John Gottman, famous marriage researcher, identified two types of problems in long-term relationships: solvable problems and perpetual problems. Solvable problems are exactly that: problems a couple can solve when they come up. For example, it can be whose family do we spend Thanksgiving with this year, or how should we spend the tax refund, or how do we help our child do better in school. The couple can work together to decide on a solution. Perpetual problems are those problems that always reappear whenever that particular subject or issue arises. They can be whose family do we spend Thanksgiving with this year, or how should we spend the tax refund, or how do we help our child do better in school. (See what I did there?)
Gottman's research shows that 69% of marital problems are perpetual problems. Let that sink in a minute. What a bummer. For many couples who come to my office this is a tough reality to accept especially when the perpetual problem is sex. Hopelessness is a common reaction.
But it doesn't have to be this way. With patience, perpetual problems can teach us more about ourselves and help us grow...that is, if we're willing to stretch ourselves psychologically, relationally, and sexually.
Here's a blog from The Gottman Institute that's a primer on how to cope with your relationship's perpetual problems.
It's not just women who fake orgasm. Men can, and do, fake it too, trust me. (Can't imagine how? Message me.)
I was reminded of the phenomena of faking orgasm recently and the impact it can have. Mainly, when a person fakes an orgasm they're making the decision to lie to their sexual partner: they are pretending that they are experiencing pleasure when they in fact are not. Why would someone fake an orgasm? Sometimes a person fakes it for the sake of their partner's ego. A previous blog post of mine from June 30, 2017 expanded upon how a man's sense of himself can depend on the sexual response he evokes in his partner and how he wants to be seen as a skilled lover. Sometimes a person fakes it because they are disinterested in sex either just that night or all the time and faking it gets the act to end quickly.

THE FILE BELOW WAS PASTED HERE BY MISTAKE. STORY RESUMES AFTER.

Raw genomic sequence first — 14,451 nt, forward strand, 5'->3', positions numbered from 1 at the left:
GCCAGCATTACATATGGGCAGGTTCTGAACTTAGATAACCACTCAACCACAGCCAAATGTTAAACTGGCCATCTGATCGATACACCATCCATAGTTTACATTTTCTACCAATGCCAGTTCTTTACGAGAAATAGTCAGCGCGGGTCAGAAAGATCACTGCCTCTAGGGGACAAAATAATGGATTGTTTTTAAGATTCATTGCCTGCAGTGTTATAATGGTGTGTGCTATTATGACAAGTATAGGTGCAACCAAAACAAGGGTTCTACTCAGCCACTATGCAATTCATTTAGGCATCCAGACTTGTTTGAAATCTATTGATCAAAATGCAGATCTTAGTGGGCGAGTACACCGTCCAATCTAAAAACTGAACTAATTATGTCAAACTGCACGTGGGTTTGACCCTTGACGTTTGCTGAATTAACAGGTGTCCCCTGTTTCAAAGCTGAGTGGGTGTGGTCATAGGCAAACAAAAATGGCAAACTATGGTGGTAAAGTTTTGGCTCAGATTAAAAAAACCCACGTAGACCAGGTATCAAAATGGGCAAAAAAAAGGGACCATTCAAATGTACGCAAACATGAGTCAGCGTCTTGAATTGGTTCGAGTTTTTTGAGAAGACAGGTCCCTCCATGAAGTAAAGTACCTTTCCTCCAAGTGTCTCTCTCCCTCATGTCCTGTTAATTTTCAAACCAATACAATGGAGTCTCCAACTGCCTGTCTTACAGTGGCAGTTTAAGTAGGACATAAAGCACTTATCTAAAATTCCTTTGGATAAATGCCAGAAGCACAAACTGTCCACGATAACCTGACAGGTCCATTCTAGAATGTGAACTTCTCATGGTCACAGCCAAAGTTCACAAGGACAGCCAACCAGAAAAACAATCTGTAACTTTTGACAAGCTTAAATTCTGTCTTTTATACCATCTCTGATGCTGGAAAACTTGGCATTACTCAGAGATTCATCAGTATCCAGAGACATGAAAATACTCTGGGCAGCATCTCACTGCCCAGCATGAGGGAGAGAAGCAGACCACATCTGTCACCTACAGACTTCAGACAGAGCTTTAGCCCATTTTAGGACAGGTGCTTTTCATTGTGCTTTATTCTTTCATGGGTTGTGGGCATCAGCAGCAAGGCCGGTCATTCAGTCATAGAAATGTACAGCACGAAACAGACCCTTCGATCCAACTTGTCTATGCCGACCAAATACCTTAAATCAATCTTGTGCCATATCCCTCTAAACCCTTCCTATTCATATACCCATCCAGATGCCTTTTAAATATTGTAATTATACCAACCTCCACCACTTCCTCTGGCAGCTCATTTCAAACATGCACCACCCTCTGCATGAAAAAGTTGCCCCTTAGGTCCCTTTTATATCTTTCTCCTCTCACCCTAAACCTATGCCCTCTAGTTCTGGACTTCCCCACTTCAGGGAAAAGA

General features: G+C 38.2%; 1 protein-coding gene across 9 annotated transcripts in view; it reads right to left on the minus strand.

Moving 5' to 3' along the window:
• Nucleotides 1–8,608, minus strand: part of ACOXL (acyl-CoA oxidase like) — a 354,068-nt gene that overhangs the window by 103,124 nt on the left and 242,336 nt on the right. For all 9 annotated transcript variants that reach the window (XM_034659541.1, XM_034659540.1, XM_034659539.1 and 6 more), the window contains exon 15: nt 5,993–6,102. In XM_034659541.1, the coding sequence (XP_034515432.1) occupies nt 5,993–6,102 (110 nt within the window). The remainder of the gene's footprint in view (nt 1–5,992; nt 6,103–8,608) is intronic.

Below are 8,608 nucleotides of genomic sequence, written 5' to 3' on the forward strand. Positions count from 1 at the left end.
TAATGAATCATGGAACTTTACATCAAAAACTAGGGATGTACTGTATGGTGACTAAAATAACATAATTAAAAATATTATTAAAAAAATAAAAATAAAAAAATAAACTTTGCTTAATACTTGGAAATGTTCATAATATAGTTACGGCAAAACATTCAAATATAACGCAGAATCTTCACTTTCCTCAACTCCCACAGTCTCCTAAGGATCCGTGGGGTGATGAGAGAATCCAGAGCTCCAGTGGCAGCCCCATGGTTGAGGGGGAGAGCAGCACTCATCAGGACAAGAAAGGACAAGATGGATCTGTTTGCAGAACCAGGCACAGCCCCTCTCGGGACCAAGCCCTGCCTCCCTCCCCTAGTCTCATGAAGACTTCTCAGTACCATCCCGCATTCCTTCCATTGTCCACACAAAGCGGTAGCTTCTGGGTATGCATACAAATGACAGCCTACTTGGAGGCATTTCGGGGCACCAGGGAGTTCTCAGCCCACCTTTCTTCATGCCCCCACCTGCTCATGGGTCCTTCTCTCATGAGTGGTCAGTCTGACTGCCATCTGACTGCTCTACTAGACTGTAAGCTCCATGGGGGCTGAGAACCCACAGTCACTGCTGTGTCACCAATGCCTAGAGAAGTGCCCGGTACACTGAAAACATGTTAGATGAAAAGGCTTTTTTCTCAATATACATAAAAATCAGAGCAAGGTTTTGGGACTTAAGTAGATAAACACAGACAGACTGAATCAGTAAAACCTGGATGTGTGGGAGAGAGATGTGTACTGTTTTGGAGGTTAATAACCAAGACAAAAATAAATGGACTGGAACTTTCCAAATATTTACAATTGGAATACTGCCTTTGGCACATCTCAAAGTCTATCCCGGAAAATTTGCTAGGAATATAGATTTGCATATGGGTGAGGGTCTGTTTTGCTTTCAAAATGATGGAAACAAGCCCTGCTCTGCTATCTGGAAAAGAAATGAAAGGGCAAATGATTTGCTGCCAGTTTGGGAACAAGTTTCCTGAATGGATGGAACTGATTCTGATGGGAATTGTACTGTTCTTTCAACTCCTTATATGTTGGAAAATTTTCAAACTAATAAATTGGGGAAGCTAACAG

If faking orgasm is part of a relationship, then that relationship is one not based in honesty and integrity and the next time the partners have sex, the faker often feels their partner now expects a similar performance. It's a terrible cycle to find yourself in and also just plain unsexy.
What's the solution? Sexual integrity. What do I mean by this? That your outsides accurately reflect your insides. So if inside you're feeling not into a sexual encounter, instead of faking an orgasm to get it over quickly have your external behavior accurately reflect this feeling of not being into it. You might say "Honey, I know you're really into this but I just am not tonight. Can we rain check this to another time when I'm more motivated?" Or you can say "Sweetie, I wasn't initially in the mood so I thought by doing stuff I'd get in the mood but it's just not happening for me tonight. Can we focus on your sexual pleasure instead?" Or you can say "I need to be honest with you because up until now I haven't. I have low sexual desire; always have. I haven't been able to tell you this because I really liked you in the beginning and I was afraid you'd break up with me over it. I love you and want us to be together. Let's talk about how we can manage our desire differences."
Practicing sexual honesty and integrity can be challenging. It means taking risks, being your real self, being vulnerable, not taking things personally, listening non-defensively, and a host of other skills grownups need to have for a fulfilling sex life.
I am a licensed Marriage and Family Therapist and AASECT Certified Sex Therapist and Supervisor located in Sonoma county, California.